Skip to main content
Open Access Publications from the University of California


UCLA Electronic Theses and Dissertations bannerUCLA

Bone Tissue Engineering with Perivascular Stem Cells


Historically, mesenchymal stem cells (MSC) have been isolated in laboratory culture after several weeks, being selected from heterogeneous cell suspensions based on their ability to adhere and proliferate. Since 2001, human subcutaneous adipose tissue has been recognized as a rich source of tissue resident MSC. The isolation of perivascular progenitor cells from human adipose tissue by a cell sorting strategy was first published in 2008. Since this time, the interest in using pericytes and related perivascular stem cell (PSC) populations for tissue engineering has significantly increased. Herein, we describe a set of experiments in mouse and rat orthopaedic injury models, which examine the utility and advantages of PSC for bone tissue regeneration. In each model, PSC are compared to an unpurified stromal population taken from the same patient’s sample (termed SVF, or stromal vascular fraction). Next, we examine the effects of several growth and differentiation factors (GDFs) on PSC mediated bone repair, including BMP2 (Bone morphogenetic protein 2), NELL-1, and Wnt signaling ligands. Results showed that adipose-derived PSC are readily obtainable from human lipoaspirate without the need for culture, are able to form bone in vivo without the need for pre-differentiation, and induce superior vascularized bone formation in comparison to unpurified stromal cell populations taken from the same patient sample. PSC have striking functional overlap with other MSC types, including their prominent paracrine function as a rich source of GDFs, but also their ability to directly participate in tissue regeneration. Unlike other MSC types, PSC frequency, viability, and osteogenic differentiation appear unphased in the context of osteoporotic conditions. These observed similarities and differences beg compelling questions regarding the phenotypic overlap between PSC and other MSC types. Finally, several candidate molecules enhance the osteogenic differentiation of PSC. Among these, the novel Wnt signaling regulator NELL-1 stimulates PSC to induce greater vascularized bone than either treatment alone. In aggregate, PSC represent an abundant and uncultured MSC source with significant translational potential for bone tissue repair.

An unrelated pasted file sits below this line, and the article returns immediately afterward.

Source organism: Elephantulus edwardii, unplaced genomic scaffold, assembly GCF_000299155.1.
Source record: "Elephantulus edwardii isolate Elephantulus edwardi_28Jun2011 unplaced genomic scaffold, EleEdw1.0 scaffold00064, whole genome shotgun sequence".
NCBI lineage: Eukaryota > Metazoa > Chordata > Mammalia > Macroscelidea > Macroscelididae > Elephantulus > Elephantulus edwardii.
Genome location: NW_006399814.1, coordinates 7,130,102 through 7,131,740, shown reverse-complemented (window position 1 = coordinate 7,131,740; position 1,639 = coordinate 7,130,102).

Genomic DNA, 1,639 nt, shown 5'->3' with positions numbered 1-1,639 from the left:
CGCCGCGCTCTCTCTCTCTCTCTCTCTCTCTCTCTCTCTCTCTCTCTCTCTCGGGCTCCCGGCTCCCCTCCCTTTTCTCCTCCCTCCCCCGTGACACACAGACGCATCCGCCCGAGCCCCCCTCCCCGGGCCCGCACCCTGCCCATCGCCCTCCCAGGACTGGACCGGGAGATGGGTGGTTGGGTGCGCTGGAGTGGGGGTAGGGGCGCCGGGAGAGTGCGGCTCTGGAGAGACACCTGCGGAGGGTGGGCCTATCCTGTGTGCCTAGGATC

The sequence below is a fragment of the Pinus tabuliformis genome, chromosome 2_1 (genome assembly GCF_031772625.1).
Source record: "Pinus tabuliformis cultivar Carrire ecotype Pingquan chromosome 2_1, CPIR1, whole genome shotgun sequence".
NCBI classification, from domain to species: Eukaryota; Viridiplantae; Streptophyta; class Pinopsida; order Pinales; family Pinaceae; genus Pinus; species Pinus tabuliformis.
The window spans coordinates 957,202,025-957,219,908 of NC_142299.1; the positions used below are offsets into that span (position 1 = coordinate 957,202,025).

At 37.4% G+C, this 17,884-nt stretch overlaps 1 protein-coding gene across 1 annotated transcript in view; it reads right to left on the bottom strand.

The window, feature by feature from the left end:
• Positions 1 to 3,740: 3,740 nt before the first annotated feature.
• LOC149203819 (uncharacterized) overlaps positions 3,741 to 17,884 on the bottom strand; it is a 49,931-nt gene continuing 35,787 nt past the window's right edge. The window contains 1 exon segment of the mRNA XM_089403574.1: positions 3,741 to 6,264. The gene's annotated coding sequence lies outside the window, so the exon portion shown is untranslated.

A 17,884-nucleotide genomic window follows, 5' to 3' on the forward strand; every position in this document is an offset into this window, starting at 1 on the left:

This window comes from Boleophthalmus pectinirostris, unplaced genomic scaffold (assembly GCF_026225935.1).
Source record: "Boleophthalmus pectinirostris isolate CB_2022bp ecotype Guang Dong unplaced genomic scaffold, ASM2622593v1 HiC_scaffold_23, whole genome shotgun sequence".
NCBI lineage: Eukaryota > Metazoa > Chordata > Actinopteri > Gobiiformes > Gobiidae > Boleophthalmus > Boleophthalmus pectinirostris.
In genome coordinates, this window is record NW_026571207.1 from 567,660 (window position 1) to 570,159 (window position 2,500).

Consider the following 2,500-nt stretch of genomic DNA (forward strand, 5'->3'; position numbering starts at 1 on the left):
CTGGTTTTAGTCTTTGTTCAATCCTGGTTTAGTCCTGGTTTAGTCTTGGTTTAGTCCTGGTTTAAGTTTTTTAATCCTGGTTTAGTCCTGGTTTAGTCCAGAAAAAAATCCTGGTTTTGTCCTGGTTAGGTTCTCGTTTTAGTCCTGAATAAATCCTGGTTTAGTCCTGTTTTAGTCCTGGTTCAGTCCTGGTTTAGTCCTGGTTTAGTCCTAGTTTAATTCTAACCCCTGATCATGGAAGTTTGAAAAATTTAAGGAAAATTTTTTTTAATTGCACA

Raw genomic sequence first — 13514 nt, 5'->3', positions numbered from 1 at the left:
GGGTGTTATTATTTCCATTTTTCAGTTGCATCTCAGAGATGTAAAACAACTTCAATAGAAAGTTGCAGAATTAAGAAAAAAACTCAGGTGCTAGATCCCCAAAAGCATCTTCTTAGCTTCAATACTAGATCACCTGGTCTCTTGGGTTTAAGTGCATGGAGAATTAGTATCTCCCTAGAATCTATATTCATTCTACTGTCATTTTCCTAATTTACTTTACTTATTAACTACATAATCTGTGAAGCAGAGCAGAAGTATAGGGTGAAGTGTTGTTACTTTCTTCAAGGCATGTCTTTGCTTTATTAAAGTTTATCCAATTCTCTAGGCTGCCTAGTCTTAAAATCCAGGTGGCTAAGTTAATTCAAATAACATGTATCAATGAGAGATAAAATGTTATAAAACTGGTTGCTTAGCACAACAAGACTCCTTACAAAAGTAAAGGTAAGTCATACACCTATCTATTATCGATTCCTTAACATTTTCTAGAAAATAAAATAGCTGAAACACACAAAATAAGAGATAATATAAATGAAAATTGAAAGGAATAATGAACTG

Main Content
For improved accessibility of PDF content, download the file to your device.
Current View